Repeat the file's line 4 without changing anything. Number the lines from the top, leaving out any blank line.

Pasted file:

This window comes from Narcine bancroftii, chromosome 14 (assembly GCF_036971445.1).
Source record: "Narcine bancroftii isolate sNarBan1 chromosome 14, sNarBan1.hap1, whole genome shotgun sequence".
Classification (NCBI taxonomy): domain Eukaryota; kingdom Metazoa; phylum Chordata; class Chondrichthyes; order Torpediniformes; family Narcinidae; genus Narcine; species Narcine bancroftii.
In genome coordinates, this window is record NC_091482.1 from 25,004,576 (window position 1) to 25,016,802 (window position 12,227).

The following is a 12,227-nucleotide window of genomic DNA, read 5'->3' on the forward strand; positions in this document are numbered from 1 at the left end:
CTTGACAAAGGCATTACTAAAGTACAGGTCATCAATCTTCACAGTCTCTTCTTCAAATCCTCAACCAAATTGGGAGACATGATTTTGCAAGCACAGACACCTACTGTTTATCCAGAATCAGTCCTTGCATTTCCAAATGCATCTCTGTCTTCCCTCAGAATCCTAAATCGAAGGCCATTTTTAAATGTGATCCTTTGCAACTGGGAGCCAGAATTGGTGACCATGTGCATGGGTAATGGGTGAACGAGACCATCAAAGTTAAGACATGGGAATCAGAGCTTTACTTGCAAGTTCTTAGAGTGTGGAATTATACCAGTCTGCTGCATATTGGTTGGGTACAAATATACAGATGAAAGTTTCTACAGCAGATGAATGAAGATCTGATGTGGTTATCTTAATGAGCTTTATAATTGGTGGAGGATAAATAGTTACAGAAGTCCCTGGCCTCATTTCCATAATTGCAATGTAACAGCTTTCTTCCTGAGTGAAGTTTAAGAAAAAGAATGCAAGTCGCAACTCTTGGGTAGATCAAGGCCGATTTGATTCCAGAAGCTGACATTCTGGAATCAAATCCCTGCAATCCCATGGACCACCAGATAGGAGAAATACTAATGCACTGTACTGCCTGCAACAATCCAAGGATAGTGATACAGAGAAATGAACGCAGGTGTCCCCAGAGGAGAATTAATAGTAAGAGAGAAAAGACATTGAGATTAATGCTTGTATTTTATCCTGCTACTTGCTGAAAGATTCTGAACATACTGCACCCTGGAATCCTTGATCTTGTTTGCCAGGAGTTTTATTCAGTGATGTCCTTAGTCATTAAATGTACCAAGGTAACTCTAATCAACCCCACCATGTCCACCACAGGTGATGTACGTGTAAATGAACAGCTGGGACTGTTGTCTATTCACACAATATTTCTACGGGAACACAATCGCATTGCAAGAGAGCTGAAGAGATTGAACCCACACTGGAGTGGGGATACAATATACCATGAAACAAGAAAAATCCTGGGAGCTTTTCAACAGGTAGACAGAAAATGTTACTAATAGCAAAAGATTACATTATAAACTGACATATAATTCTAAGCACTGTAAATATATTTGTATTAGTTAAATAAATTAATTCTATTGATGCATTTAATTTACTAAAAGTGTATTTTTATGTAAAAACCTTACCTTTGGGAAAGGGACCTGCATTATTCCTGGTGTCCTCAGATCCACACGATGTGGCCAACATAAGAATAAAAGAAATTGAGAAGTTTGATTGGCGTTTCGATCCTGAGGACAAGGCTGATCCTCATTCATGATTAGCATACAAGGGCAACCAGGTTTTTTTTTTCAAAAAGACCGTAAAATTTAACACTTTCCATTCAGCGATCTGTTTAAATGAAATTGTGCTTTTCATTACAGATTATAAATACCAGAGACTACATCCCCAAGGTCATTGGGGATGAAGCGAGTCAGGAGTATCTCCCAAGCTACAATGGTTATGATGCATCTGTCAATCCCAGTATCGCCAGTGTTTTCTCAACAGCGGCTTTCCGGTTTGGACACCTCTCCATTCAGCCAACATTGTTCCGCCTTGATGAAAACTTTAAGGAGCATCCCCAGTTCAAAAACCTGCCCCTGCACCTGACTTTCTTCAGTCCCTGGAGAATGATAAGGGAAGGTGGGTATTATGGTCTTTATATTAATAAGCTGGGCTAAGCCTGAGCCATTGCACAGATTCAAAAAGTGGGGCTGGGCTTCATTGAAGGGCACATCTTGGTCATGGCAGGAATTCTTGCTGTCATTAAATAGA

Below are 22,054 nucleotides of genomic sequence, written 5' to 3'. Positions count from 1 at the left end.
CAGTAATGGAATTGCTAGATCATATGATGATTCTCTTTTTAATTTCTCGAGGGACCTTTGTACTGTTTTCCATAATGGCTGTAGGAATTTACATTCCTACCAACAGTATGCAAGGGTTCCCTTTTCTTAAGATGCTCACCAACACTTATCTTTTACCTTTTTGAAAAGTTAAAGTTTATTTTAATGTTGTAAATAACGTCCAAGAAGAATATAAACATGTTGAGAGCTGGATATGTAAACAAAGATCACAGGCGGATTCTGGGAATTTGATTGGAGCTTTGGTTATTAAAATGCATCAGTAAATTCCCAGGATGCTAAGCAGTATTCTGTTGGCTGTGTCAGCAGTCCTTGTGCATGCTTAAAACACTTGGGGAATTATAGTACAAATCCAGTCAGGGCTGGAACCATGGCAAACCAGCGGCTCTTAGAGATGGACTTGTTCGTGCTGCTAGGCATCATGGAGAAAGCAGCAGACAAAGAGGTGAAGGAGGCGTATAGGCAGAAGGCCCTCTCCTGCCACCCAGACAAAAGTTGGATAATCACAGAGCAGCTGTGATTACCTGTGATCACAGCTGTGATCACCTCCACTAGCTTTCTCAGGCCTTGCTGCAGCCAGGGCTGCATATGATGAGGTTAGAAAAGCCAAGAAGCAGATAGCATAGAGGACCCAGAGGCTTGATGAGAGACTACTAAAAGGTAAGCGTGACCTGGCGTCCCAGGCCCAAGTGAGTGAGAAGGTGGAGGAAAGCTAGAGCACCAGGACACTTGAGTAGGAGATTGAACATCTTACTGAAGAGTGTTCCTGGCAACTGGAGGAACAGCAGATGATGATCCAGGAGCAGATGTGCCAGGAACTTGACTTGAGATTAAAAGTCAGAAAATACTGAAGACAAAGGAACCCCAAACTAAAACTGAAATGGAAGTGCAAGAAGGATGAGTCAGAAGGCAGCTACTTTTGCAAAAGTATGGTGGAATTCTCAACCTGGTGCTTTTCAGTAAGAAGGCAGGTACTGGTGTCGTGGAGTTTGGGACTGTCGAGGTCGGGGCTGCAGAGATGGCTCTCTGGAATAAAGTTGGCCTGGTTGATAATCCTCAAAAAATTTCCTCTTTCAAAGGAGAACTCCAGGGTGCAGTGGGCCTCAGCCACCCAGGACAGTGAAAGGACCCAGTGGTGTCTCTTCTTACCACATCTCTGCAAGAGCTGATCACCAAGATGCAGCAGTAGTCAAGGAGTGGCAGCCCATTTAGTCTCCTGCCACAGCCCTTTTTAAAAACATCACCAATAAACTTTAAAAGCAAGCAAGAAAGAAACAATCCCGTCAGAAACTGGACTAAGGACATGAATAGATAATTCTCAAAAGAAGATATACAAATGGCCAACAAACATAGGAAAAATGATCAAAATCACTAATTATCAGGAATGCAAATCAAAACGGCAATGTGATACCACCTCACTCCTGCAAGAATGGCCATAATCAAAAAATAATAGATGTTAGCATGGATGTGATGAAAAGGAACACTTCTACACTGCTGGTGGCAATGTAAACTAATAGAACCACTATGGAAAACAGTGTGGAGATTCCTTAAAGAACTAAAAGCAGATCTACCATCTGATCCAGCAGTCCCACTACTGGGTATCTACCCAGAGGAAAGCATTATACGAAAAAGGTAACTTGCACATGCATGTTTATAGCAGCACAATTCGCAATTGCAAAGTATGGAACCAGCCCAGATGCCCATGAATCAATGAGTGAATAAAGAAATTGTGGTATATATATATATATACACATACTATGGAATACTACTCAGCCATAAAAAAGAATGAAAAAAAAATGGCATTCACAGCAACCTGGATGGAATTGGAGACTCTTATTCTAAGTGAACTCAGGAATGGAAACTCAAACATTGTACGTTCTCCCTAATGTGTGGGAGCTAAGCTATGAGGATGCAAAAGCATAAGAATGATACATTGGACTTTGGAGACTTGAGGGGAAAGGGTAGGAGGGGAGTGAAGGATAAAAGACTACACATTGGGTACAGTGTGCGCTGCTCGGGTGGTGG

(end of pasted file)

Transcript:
In genome coordinates, this window is record NC_091482.1 from 25,004,576 (window position 1) to 25,016,802 (window position 12,227).